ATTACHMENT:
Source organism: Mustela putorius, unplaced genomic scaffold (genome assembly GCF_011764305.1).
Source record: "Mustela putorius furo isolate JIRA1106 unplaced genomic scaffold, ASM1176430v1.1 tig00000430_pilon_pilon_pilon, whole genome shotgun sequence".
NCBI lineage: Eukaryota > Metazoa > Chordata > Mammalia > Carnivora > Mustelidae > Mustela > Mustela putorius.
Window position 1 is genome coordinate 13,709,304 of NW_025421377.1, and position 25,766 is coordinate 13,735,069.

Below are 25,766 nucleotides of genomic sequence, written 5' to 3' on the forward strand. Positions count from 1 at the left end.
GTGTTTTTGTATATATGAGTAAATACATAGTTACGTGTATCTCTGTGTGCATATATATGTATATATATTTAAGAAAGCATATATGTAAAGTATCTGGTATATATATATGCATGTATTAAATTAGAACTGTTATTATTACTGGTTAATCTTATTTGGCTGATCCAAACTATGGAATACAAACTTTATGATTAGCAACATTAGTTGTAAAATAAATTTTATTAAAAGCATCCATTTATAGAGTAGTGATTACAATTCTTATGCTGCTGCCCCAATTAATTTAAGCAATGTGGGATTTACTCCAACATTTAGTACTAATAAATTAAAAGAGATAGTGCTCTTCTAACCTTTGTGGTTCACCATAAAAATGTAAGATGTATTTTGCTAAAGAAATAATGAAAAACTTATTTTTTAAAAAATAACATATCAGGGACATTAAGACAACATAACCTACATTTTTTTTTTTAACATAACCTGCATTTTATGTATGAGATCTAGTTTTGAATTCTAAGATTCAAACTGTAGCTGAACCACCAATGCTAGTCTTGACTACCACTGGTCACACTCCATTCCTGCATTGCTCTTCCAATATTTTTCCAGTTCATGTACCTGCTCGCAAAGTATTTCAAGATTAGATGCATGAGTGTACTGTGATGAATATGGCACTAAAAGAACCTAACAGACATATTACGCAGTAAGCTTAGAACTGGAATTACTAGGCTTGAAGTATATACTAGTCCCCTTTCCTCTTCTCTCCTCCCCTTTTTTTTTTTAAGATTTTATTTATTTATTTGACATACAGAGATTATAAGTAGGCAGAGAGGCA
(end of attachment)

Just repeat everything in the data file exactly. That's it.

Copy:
Source organism: Mustela putorius, unplaced genomic scaffold (genome assembly GCF_011764305.1).
Source record: "Mustela putorius furo isolate JIRA1106 unplaced genomic scaffold, ASM1176430v1.1 tig00000430_pilon_pilon_pilon, whole genome shotgun sequence".
NCBI lineage: Eukaryota > Metazoa > Chordata > Mammalia > Carnivora > Mustelidae > Mustela > Mustela putorius.
Window position 1 is genome coordinate 13,709,304 of NW_025421377.1, and position 25,766 is coordinate 13,735,069.

Below are 25,766 nucleotides of genomic sequence, written 5' to 3' on the forward strand. Positions count from 1 at the left end.
GTGTTTTTGTATATATGAGTAAATACATAGTTACGTGTATCTCTGTGTGCATATATATGTATATATATTTAAGAAAGCATATATGTAAAGTATCTGGTATATATATATGCATGTATTAAATTAGAACTGTTATTATTACTGGTTAATCTTATTTGGCTGATCCAAACTATGGAATACAAACTTTATGATTAGCAACATTAGTTGTAAAATAAATTTTATTAAAAGCATCCATTTATAGAGTAGTGATTACAATTCTTATGCTGCTGCCCCAATTAATTTAAGCAATGTGGGATTTACTCCAACATTTAGTACTAATAAATTAAAAGAGATAGTGCTCTTCTAACCTTTGTGGTTCACCATAAAAATGTAAGATGTATTTTGCTAAAGAAATAATGAAAAACTTATTTTTTAAAAAATAACATATCAGGGACATTAAGACAACATAACCTACATTTTTTTTTTTAACATAACCTGCATTTTATGTATGAGATCTAGTTTTGAATTCTAAGATTCAAACTGTAGCTGAACCACCAATGCTAGTCTTGACTACCACTGGTCACACTCCATTCCTGCATTGCTCTTCCAATATTTTTCCAGTTCATGTACCTGCTCGCAAAGTATTTCAAGATTAGATGCATGAGTGTACTGTGATGAATATGGCACTAAAAGAACCTAACAGACATATTACGCAGTAAGCTTAGAACTGGAATTACTAGGCTTGAAGTATATACTAGTCCCCTTTCCTCTTCTCTCCTCCCCTTTTTTTTTTTAAGATTTTATTTATTTATTTGACATACAGAGATTATAAGTAGGCAGAGAGGCA